• Application: All Titles
  • Description: Offer a mode where the player is able to engage the game with out failing, or in a way that provides information on how to play the title to the player.
  • Accomplishment: This helps with comprehension, controller adjustments, skill development, and also simply offer a fun way in for those struggling with the standard game.
  • Test: Does your title this feature? Is the player free to experiment and learn at his or her own pace?

Accessible menus

  • Application: All titles
  • Description: Consider quick start modes, the importance of digital-input navigation and text alternatives such as text-to-speech and symbols. For a game with a complex interface, provide a simplified interface that displays only the most commonly used controls. The full features are still available, but are normally hidden from the user.
  • Accomplishment: Allows players who may have difficulty navigating complex menus do to vision jump into game quickly and with out confusion.
  • Test: If there a way for to get into some form of gameplay in 3 menu selections or less?

List accessibility features, options and game requirements.

  • Application: All titles
  • Description: Make efforts to ensure that this information is free and easy to obtain and understand. This information may This information may be posted on a studio’s website or game packaging. Consider submitting for review to Game Accessibility review sites.
  • Accomplishment: Allows players to know if they will able to enjoy a title before they purchase the title or begin playing.
  • Test: Is there a way to view your titles accessibility features, options and game requirements with our launching the title?

Keyboard navigation of all controls, with visual and spoken feedback

  • Application: Computer titles (PC or Mac)
  • Description: Allow all commands to be entered via the keyboard. As each is entered, provide both a visual and auditory message to indicate what has been done.
  • Accomplishment: This feature would assist players with mobility, vision, and auditory disabilities navigate through the game and its menus.
  • Test: Does your game allow the player to enter commands or navigate via a keyboard? When commands are entered, is there both a visual and auditory indication as to what command has been used?

Auto aim, or auto centering, the ability to lock on a target and more

  • Application: All titles that allow the player to control where they are looking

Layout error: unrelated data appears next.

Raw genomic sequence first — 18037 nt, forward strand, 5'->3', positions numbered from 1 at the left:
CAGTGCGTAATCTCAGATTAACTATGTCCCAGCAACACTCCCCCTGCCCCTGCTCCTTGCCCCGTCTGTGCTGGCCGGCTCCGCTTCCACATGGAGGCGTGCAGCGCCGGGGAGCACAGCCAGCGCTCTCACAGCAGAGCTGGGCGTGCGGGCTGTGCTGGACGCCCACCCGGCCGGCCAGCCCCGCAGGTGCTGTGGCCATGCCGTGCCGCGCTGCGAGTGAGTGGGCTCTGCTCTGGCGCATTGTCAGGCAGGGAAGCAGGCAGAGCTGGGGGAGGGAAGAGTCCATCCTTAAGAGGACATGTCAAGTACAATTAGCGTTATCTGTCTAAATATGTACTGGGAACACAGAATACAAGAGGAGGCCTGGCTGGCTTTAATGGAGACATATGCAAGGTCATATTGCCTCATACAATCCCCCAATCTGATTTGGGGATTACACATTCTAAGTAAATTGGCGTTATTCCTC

• Description: Assist the player by offering the option for auto aim, or auto centering, the ability to lock on a target.
  • Accomplishment: Allows players with low visibility to quickly find targets and stop from loosing them.

Offer sound alternatives.

  • Application: All titles in which audio is being used to give information about gameplay
  • Description: Using sound alternatives such as subtitles, closed captions, controller vibration and visual queues to provide or reinforce information to the player that may be lost when audio cannot be heard.
  • Accomplishment: Allowing deaf gamers or gamers with other hearing disabilities to fully engage the title.
  • Test: Play the title on mute. Is there any information that is being missed that would have been received if audio were on?

Self-voicing Capability

  • Application: All titles
  • Description: The ability to provide speech from text being displayed in the game. There are already a variety of software tools that provide this feature and could be integrated with games. The text-to-speech (TTS) solution should work with standard API’s like Microsoft’s Speech API, SAPI. This way text can be present in different languages and be read correctly by localized speech synthesizers.
  • Accomplishment: Allow those who struggle to or cannot read to know that text being displayed in game.
  • Test: Navigate through the game while using a text to speech application. Is it working correctly with your title?

Better in-game tutorials / user feedback / automatic help

  • Description: Guide the player through the title, providing feedback and teach them controls. Provide the player with objective indicators or directional arrow can provide assistance to players who are lost.
  • Accomplishment: This feature would be helpful to almost all gamers. Many people like to jump right in to a game without reading the manual. It would be of particular help for people with learning disabilities who did not have the attention span or reading ability for focus on a long manual.
  • Test: Does the player need to read the manual or look up how to properly play your game?